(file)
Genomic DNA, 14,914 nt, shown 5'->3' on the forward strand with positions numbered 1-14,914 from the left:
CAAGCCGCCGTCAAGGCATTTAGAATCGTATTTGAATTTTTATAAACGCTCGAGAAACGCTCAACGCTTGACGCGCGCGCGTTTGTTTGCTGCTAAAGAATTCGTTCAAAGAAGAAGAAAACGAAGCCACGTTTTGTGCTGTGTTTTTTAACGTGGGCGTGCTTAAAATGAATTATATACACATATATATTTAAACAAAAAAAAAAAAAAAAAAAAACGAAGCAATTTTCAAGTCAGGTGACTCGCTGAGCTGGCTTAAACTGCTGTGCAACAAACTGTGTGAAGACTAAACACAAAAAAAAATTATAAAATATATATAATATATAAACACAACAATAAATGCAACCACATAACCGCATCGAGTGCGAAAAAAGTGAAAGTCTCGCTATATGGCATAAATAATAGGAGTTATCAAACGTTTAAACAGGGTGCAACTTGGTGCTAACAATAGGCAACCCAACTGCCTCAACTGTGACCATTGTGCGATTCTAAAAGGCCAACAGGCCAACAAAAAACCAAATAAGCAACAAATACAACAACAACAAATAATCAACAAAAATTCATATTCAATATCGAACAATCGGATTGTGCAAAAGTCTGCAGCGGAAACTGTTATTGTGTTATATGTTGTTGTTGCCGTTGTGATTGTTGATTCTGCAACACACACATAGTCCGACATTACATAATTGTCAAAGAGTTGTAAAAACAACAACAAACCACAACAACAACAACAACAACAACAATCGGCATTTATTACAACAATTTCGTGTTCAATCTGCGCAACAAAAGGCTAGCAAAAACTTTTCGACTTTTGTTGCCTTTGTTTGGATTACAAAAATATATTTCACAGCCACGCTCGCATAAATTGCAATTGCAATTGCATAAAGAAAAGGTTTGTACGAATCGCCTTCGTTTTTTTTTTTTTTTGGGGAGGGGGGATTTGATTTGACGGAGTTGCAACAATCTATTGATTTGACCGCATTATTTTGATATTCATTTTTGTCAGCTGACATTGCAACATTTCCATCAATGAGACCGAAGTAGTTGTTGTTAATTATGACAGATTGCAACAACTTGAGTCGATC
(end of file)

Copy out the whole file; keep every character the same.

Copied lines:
Genomic DNA, 14,914 nt, shown 5'->3' on the forward strand with positions numbered 1-14,914 from the left:
CAAGCCGCCGTCAAGGCATTTAGAATCGTATTTGAATTTTTATAAACGCTCGAGAAACGCTCAACGCTTGACGCGCGCGCGTTTGTTTGCTGCTAAAGAATTCGTTCAAAGAAGAAGAAAACGAAGCCACGTTTTGTGCTGTGTTTTTTAACGTGGGCGTGCTTAAAATGAATTATATACACATATATATTTAAACAAAAAAAAAAAAAAAAAAAAACGAAGCAATTTTCAAGTCAGGTGACTCGCTGAGCTGGCTTAAACTGCTGTGCAACAAACTGTGTGAAGACTAAACACAAAAAAAAATTATAAAATATATATAATATATAAACACAACAATAAATGCAACCACATAACCGCATCGAGTGCGAAAAAAGTGAAAGTCTCGCTATATGGCATAAATAATAGGAGTTATCAAACGTTTAAACAGGGTGCAACTTGGTGCTAACAATAGGCAACCCAACTGCCTCAACTGTGACCATTGTGCGATTCTAAAAGGCCAACAGGCCAACAAAAAACCAAATAAGCAACAAATACAACAACAACAAATAATCAACAAAAATTCATATTCAATATCGAACAATCGGATTGTGCAAAAGTCTGCAGCGGAAACTGTTATTGTGTTATATGTTGTTGTTGCCGTTGTGATTGTTGATTCTGCAACACACACATAGTCCGACATTACATAATTGTCAAAGAGTTGTAAAAACAACAACAAACCACAACAACAACAACAACAACAACAATCGGCATTTATTACAACAATTTCGTGTTCAATCTGCGCAACAAAAGGCTAGCAAAAACTTTTCGACTTTTGTTGCCTTTGTTTGGATTACAAAAATATATTTCACAGCCACGCTCGCATAAATTGCAATTGCAATTGCATAAAGAAAAGGTTTGTACGAATCGCCTTCGTTTTTTTTTTTTTTTGGGGAGGGGGGATTTGATTTGACGGAGTTGCAACAATCTATTGATTTGACCGCATTATTTTGATATTCATTTTTGTCAGCTGACATTGCAACATTTCCATCAATGAGACCGAAGTAGTTGTTGTTAATTATGACAGATTGCAACAACTTGAGTCGATC